|Publication number||US7092391 B2|
|Application number||US 10/082,223|
|Publication date||Aug 15, 2006|
|Filing date||Feb 26, 2002|
|Priority date||Feb 26, 2002|
|Also published as||US20030161330|
|Publication number||082223, 10082223, US 7092391 B2, US 7092391B2, US-B2-7092391, US7092391 B2, US7092391B2|
|Original Assignee||Skyley Networks, Inc.|
|Export Citation||BiBTeX, EndNote, RefMan|
|Patent Citations (10), Non-Patent Citations (3), Referenced by (31), Classifications (15), Legal Events (4)|
|External Links: USPTO, USPTO Assignment, Espacenet|
1. Field of the Invention
The present invention relates to a protocol for performing multi-hop peer-to-peer telecommunications in a wireless network, and a radio terminal telecommunications method.
2. Description of the Related Art
The Internet Protocol (IP) is known as a data telecommunications protocol using a network. This protocol is widely used on the Internet.
Recently, wireless networks using protocols such as IEEE802.11x and Bluetooth have been coming into widespread use, along with the provision of data telecommunications using wireless networks. Systems for this purpose are equipped with a central server or central point and do not have the purpose of carrying out peer-to-peer telecommunications.
In order to perform multi-hop peer-to-peer telecommunications on a wireless network, each terminal on the route must correctly perform routing control of the packets. However, in the conventional routing control technology on the Internet, it is thought to be highly probable that the routing information updates cannot stay current on networks with severe topology changes. On a wireless network, because Node=Device moves within a broad area, the connection point to the network changes frequently. It also sometimes seems as if the terminal itself has disappeared due to a shutdown or going out of radio range.
An object of the present invention is to provide a protocol making possible correct routing control in a network with such severe topology changes and a radio terminal telecommunications method.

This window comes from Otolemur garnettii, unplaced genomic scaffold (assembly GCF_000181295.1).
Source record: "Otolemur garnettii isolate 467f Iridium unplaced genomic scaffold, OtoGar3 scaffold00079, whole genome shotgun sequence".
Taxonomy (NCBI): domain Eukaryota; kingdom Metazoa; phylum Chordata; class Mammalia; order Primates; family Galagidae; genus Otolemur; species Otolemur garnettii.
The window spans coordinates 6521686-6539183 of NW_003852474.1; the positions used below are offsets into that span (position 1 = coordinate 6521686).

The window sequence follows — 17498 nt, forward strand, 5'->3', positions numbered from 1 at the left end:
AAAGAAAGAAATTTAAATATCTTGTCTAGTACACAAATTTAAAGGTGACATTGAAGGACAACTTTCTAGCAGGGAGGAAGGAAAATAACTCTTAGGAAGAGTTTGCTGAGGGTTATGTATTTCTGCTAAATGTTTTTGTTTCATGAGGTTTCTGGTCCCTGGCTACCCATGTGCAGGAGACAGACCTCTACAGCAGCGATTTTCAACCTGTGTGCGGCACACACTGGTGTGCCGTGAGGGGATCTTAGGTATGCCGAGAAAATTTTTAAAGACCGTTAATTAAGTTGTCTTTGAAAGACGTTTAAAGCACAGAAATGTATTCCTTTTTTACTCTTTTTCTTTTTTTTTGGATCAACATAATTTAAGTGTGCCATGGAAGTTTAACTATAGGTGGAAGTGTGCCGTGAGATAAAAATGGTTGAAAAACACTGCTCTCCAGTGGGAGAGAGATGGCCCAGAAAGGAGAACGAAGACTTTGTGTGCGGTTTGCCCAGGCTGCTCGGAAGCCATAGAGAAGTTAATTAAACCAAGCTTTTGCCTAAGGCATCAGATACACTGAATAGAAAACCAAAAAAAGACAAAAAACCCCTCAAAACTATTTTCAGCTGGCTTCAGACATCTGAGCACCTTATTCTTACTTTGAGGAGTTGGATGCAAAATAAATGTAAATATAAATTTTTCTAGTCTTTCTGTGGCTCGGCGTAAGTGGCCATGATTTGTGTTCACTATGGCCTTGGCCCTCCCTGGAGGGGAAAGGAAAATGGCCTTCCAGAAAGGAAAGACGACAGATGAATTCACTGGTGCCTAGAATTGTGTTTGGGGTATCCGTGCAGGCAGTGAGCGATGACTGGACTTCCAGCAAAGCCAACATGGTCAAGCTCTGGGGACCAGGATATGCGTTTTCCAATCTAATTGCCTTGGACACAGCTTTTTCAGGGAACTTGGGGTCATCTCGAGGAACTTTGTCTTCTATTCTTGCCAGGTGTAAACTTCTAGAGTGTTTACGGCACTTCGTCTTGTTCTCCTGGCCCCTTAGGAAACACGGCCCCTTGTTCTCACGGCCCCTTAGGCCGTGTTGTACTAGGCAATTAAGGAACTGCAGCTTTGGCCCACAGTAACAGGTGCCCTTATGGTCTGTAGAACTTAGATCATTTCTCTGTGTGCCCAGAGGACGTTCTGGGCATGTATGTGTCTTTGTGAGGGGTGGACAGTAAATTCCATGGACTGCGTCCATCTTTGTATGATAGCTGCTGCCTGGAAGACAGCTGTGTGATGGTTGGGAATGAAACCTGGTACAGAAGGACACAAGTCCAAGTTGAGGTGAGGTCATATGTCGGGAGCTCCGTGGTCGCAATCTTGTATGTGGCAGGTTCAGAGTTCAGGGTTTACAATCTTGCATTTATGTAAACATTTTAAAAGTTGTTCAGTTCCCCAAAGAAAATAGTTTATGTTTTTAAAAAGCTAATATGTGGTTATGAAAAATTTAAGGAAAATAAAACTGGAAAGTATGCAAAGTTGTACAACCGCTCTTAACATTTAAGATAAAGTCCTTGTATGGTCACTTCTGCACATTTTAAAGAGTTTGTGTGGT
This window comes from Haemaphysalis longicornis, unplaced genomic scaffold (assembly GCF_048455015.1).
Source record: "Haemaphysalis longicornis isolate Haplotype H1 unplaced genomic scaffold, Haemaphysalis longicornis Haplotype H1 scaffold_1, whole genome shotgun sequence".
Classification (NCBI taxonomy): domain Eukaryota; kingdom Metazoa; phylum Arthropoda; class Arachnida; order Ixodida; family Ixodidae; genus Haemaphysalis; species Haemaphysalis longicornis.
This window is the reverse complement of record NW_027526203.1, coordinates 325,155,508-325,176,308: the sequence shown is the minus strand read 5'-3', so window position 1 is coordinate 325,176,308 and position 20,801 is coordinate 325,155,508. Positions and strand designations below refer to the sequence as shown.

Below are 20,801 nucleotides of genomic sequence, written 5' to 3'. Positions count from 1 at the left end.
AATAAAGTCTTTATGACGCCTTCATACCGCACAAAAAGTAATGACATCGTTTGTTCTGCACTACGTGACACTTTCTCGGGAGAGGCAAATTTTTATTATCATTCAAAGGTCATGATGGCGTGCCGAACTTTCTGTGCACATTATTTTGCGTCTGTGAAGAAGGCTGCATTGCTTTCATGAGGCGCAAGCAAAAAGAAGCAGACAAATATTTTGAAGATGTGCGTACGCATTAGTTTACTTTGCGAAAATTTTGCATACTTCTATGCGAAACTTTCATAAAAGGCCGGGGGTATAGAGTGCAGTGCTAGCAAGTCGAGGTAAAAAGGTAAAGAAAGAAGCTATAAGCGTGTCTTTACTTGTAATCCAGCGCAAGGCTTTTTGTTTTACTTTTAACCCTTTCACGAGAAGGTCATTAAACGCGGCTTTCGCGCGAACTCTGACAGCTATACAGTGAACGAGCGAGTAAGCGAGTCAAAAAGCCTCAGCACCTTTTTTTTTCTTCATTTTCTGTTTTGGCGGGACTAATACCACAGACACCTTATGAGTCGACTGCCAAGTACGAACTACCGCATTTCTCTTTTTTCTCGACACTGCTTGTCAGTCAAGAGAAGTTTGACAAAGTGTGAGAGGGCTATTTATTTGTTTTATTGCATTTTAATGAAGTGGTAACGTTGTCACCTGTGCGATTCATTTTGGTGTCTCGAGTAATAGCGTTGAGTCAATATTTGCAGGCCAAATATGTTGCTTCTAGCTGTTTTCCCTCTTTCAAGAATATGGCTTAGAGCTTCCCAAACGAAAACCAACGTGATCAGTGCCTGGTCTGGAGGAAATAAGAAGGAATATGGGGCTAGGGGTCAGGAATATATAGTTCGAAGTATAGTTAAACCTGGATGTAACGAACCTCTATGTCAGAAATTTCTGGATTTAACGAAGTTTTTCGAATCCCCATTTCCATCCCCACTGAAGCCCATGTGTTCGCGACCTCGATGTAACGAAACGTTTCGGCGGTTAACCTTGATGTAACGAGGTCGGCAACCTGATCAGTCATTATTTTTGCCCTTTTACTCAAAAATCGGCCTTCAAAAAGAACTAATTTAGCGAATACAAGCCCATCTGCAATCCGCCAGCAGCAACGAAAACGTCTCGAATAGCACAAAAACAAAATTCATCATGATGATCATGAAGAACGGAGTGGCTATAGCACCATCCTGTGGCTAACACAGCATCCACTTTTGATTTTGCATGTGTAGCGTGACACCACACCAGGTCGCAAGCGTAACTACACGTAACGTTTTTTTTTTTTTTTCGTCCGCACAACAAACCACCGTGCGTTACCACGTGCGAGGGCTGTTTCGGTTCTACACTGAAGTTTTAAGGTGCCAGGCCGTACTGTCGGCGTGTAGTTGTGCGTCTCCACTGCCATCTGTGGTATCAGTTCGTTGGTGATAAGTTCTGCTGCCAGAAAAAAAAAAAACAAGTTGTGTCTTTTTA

The present invention is a method for performing multi-hop peer-to-peer telecommunications on a wireless network, which includes a plurality of radio terminals, and topology of which changes moment by moment and, comprising the steps in which:
The present invention is a telecommunications method for radio terminals, constituting a wireless network, and comprising:
a routing table generating step, wherein the link state is exchanged with radio terminals capable of direct communication (this link state includes only information on radio terminals within a predetermined number of hops), and a routing table is constructed;
a transferring step for transferring the received packet, when this packet is not addressed to itself, to a prescribed terminal based on the intermediate routing information in the routing stack included in the packet and the contents of the routing table;
a source routing demand packet transfer step for writing the intermediate routing information to the routing stack included in the packet when the received packet is a source routing demand packet and is broadcast, while transferring the packet to all radio terminals based on the routing table; and
a source routing demand packet return step for transferring the packet to the prescribed terminal based on the intermediate routing information in the routing stack included in the packet, and the contents of the routing table, when the received packet is a source routing demand packet and undergoes sendback unicast from the terminal to the sender terminal.